D&D 5E Review Part 5: Character Classes (Part 1)

Category: Cussin' In Tongues
Created on Friday, 11 May 2018 Written by Steve

As an author, co-author, or contributor to twenty-something RPG books and publisher of something like 50, I’m very familiar with introductory filler. Sometimes you can just jump right into the actual content, but other times you have to put some words in between the chapter title and the first header even if there’s nothing to say. If I just started this post talking about Barbarians, it would be weird. The same would apply to the Classes chapter of the new PHB, which is why it starts off with some of the most fillery filler to ever fill. 

It’s kind of a weird choice since they started the race chapter with an overview of the format for the entries. Doing this here would have parallelled the previous chapter more closely and would actually be useful. Some of the entries were kind of covered in the character creation chapter, but after all those race entries a refresher would have been nice. It also would have given them a chance to introduce the things at the end of each class description that are basically the class version of sub-races. Since all of these seem to have different names (“Primal Paths” for Barbarians, “Sacred Oaths” for Paladins, etc.), maybe they left out any up-front explanation or mention of them because they couldn’t think of a good collective name. I realize “Kits” was kind of a dumb name, but at least it gives you a word to use when you need to talk about them. Instead, we’re just kind of thrown into things after some completely meaningless filler just long enough to fill the part of the first page not taken up by the table of “At A Glance” class information.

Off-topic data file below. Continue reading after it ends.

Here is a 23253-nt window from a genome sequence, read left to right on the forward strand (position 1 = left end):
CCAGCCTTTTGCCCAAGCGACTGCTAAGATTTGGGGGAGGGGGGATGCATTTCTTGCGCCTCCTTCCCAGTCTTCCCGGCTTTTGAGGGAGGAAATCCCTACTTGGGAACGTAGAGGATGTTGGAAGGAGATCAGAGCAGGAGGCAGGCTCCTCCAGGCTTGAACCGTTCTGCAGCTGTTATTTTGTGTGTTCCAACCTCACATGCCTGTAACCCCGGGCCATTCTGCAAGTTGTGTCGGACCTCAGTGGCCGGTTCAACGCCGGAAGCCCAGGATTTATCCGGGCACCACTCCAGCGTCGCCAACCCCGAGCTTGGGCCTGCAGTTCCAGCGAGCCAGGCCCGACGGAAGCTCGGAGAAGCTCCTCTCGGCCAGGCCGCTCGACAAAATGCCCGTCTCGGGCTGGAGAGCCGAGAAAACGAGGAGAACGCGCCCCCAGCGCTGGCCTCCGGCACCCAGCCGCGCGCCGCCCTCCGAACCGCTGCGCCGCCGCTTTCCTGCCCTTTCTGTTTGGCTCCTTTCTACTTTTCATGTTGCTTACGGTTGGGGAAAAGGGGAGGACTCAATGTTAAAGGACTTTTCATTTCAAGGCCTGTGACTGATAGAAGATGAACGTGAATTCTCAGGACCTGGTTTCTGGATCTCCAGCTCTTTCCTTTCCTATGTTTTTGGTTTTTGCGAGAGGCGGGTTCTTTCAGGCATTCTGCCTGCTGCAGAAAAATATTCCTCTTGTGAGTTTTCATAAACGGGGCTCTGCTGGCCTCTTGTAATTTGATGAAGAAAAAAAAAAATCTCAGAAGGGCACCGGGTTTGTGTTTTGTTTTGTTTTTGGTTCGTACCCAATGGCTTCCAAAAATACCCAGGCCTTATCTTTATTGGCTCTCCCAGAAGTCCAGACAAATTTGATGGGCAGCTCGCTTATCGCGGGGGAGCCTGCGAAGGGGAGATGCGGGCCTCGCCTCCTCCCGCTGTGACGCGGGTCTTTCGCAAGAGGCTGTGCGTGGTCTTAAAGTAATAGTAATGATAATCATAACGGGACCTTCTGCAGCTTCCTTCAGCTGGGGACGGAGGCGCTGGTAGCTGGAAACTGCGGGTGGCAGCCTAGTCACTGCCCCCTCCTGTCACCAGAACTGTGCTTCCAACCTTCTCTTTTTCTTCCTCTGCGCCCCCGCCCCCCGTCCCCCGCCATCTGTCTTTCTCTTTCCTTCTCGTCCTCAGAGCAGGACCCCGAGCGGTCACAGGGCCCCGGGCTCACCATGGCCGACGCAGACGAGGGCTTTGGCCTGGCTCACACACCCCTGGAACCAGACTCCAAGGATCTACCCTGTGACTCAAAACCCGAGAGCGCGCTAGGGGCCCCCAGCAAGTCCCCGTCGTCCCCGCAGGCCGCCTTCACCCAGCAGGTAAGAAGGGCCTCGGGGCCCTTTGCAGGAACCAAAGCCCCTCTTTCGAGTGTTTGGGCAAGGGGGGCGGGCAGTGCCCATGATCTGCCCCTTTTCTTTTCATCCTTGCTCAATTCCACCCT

Since I don’t want the classes section of this review to take up 20 posts, I’m going to stick to a short overview for each class and some bullet points highlighting the most interesting/confounding bits. 


Not to suggest that the 5E version of the Barbarian is a one-note character (even by D&D class standards), but they use the word “rage” six times in an introduction that can’t be much more than 500 words. If you add direct synonyms like “anger” or “fury”, it jumps to 13, and that’s still ignoring all the snarling, frothing, frenzies, and seas of turmoil. These guys are not happy campers.  

  • All Barbarians start with 4 javelins. I’ve never really thought of the javelin as a defining Barbarian weapon, but there you go. 
  • The Kits are apparently class features, so at least they’re introduced (in the class features list) before you get to them. I take back some of the second paragraph. 
  • Ability Score Improvement: “As normal, you can’t increase an ability score above 20 using this feature.” This has in no way been established as normal so far in the book, but it may answer my question about maximum ability scores from the first chapter. It depends on whether “normal” is not being able to have ability scores above 20 or if “normal” is not being able to use the ability bonuses you get at higher levels to raise an ability above 20. I expect they’ll clarify further in the spell description for Leomund’s Swingin’ Bachelor Pad or somewhere equally appropriate. 
  • Primal Champion: “Your maximum for those scores is now 24.” Well, shit. 
  • The Primal Paths are basically “Berserker” and “Has a Spirit Animal.” In a couple of places Barbarians gain the ability to use a spell “but only as a ritual.” This intrigues me, but I won’t get to find out more until Chapter 10, which at this rate I’ll get to around the time 7th edition comes out. Not sure the bullet list plan is working.